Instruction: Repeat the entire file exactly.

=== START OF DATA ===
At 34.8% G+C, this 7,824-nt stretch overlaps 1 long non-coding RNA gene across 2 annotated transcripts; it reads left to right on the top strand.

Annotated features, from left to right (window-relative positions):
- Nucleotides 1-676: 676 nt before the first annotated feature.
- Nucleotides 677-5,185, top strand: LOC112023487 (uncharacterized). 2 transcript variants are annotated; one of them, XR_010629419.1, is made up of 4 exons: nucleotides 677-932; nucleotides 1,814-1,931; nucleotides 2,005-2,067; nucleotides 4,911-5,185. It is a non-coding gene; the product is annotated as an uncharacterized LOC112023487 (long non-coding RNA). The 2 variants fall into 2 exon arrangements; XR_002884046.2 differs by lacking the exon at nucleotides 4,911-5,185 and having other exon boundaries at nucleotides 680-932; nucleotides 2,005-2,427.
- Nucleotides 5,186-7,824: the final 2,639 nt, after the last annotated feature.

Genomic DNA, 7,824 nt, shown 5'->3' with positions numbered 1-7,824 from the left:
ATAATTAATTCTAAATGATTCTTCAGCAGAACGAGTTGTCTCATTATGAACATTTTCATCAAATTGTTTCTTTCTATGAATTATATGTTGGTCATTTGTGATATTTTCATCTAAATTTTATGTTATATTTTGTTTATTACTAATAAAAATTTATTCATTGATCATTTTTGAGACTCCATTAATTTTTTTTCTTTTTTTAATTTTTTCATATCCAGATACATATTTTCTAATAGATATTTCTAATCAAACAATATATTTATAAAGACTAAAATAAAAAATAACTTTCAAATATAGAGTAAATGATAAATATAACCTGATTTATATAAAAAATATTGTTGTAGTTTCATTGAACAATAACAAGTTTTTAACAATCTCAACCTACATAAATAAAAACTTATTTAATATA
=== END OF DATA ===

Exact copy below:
At 34.8% G+C, this 7,824-nt stretch overlaps 1 long non-coding RNA gene across 2 annotated transcripts; it reads left to right on the top strand.

Annotated features, from left to right (window-relative positions):
- Nucleotides 1-676: 676 nt before the first annotated feature.
- Nucleotides 677-5,185, top strand: LOC112023487 (uncharacterized). 2 transcript variants are annotated; one of them, XR_010629419.1, is made up of 4 exons: nucleotides 677-932; nucleotides 1,814-1,931; nucleotides 2,005-2,067; nucleotides 4,911-5,185. It is a non-coding gene; the product is annotated as an uncharacterized LOC112023487 (long non-coding RNA). The 2 variants fall into 2 exon arrangements; XR_002884046.2 differs by lacking the exon at nucleotides 4,911-5,185 and having other exon boundaries at nucleotides 680-932; nucleotides 2,005-2,427.
- Nucleotides 5,186-7,824: the final 2,639 nt, after the last annotated feature.

Genomic DNA, 7,824 nt, shown 5'->3' with positions numbered 1-7,824 from the left:
ATAATTAATTCTAAATGATTCTTCAGCAGAACGAGTTGTCTCATTATGAACATTTTCATCAAATTGTTTCTTTCTATGAATTATATGTTGGTCATTTGTGATATTTTCATCTAAATTTTATGTTATATTTTGTTTATTACTAATAAAAATTTATTCATTGATCATTTTTGAGACTCCATTAATTTTTTTTCTTTTTTTAATTTTTTCATATCCAGATACATATTTTCTAATAGATATTTCTAATCAAACAATATATTTATAAAGACTAAAATAAAAAATAACTTTCAAATATAGAGTAAATGATAAATATAACCTGATTTATATAAAAAATATTGTTGTAGTTTCATTGAACAATAACAAGTTTTTAACAATCTCAACCTACATAAATAAAAACTTATTTAATATA